Similarly, there should be no major problems for the EU-27 ministers to give their approval to the idea of encouraging a reduction in electricity demand, as is already the case for gas. What remains untouched for the moment - it remains to be seen whether the ministers will discuss it or whether it will pass to a second stage of negotiations - is the format of the measures: in its draft, the Commission speaks of a mandatory reduction of electricity consumption at peak times of at least 5% and a commitment by the States that they will also try to reduce generalized monthly net electricity consumption by 10% (compared with the period used as a reference). But several countries have already warned, among other things, that peak demand hours and peak prices do not always coincide, so the mechanisms would need to be adjusted.
EU sources also say that the idea of approving liquidity and rescue mechanisms for energy companies that are too exposed to market volatility should end up on the list of measures entrusted to the Commission for final preparation.
The idea is that Von der Leyen will outline them in her annual speech at the opening of the political year before the European Parliament in Strasbourg next Wednesday. The Czech EU presidency does not rule out a further extraordinary meeting of energy ministers to speed up the final approval of the emergency measures, which should be ready for implementation in the first weeks of October at the latest.
However, the speech of the President of the Community Executive could have a bitter aftertaste. The decision not to act on the limitation of Russian gas is a political slap in the face for the President of the Commission. The German had personally decided to make an ordago to Moscow's gas blackmail by imposing a maximum price on gas imports. In the last few hours, however, too many countries have more or less openly shown their reluctance to take this step, among them giants such as Germany or, more explicitly, Belgium, whose Energy Minister, Tinne Van der Straeten, described the measure as too "political". "Our intention is first and foremost to lower prices. A cap alone on Russian gas is not going to lower prices. It is purely political," he said in an interview with Reuters.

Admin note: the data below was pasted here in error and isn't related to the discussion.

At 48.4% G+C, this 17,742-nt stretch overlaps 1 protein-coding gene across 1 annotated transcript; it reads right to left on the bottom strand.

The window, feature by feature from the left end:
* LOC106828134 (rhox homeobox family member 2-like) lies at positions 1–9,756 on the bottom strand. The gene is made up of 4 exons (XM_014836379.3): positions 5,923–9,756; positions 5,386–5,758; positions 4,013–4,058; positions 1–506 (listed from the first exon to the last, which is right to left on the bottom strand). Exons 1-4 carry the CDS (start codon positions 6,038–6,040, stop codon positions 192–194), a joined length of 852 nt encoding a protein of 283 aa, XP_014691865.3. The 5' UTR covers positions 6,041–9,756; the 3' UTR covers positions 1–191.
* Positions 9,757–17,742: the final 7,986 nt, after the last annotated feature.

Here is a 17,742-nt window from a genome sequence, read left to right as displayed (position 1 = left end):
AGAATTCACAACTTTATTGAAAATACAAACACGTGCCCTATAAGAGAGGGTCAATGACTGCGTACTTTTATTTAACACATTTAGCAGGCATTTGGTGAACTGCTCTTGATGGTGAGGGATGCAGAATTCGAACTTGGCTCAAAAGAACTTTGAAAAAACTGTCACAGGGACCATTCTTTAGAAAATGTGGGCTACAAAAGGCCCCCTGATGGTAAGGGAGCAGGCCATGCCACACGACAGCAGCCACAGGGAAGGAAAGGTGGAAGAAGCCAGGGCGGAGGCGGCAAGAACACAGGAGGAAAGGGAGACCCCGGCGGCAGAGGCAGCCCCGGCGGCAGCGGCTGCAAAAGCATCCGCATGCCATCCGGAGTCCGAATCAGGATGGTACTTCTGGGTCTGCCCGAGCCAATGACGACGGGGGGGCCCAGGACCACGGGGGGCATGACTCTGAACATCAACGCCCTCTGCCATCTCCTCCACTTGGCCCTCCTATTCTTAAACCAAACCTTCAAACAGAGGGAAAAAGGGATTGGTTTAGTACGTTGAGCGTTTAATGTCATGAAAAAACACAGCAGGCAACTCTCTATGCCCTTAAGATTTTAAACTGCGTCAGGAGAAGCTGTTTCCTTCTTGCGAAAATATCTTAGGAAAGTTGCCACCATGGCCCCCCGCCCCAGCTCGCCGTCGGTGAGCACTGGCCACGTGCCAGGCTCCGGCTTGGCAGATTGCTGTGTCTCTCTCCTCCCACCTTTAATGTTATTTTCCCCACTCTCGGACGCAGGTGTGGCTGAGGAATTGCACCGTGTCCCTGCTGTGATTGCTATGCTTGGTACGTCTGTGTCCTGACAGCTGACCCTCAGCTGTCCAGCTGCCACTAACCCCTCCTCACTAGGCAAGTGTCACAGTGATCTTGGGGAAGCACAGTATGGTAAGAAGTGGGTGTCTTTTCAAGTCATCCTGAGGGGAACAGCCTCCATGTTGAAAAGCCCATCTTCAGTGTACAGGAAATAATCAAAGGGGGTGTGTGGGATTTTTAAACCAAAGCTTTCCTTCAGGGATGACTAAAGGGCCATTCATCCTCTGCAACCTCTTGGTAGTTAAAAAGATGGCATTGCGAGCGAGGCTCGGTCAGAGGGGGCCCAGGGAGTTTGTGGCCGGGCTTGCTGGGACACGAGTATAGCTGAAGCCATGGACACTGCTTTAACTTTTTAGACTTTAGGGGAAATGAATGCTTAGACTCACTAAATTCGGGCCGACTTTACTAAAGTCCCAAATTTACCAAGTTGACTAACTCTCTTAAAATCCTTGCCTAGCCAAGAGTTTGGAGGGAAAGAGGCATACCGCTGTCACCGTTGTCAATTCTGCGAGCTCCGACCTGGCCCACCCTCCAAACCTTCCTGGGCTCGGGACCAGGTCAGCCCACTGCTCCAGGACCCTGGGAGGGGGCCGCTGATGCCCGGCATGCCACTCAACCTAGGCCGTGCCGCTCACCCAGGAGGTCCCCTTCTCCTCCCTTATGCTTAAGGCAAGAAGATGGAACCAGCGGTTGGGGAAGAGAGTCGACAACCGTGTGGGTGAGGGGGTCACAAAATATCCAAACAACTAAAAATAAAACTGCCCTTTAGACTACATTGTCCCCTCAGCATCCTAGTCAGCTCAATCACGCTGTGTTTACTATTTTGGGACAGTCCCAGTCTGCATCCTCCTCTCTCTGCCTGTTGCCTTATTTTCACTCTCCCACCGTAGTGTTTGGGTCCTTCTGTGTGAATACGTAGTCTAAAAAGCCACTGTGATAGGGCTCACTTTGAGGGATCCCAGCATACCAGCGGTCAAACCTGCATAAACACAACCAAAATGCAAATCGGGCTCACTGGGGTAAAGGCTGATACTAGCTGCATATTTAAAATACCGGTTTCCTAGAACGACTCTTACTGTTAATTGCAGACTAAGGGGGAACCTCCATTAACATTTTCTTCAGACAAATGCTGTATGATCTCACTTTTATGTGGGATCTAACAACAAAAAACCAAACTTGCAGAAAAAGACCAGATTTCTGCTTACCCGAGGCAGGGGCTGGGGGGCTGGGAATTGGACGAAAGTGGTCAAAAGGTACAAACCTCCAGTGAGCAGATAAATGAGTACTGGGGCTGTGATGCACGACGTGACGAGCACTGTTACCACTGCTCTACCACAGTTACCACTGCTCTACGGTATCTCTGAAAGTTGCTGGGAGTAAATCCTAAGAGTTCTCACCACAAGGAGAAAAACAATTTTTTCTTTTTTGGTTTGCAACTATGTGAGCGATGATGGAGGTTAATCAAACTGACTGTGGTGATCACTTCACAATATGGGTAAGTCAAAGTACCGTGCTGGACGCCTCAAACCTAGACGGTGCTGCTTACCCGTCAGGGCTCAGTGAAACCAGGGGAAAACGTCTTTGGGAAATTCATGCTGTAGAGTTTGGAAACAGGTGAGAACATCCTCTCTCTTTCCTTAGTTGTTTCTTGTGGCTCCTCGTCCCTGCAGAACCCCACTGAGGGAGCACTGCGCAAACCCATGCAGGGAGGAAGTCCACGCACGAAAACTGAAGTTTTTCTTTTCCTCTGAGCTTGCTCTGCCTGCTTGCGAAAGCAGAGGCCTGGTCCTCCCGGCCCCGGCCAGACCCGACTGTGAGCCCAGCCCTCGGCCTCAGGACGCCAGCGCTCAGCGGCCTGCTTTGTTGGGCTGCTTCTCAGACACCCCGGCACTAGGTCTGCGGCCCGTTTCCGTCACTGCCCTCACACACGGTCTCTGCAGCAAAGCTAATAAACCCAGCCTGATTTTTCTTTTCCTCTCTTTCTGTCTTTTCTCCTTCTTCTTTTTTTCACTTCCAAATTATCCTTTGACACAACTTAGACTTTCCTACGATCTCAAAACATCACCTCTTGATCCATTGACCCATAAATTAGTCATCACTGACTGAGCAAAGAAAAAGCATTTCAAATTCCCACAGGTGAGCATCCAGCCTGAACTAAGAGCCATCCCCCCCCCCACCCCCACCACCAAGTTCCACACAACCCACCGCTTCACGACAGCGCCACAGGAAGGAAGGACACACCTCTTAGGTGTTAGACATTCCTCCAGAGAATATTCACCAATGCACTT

"At the moment, there seem to be more member states against the measure than in favor," a senior EU source corroborated on the eve of the ministerial meeting. That does not mean, he stressed, that the issue will be taken off the table. But it is not part of the "immediate tasks" that the countries should entrust to the Commission this Friday, he explained.
The image to be conveyed from Wednesday's meeting is, above all, one of "unity" in the face of Putin's attempts to divide the EU-27 in the face of a complicated winter. "It is very important that we show unity between states and institutions, it is important to send this signal to the markets and to the world that we are prepared, that we have a plan and that, after painful discussions and exercises, we have a fairly solid opinion on what needs to be done", European officials stress. And all this has to be done quickly. The cold is coming.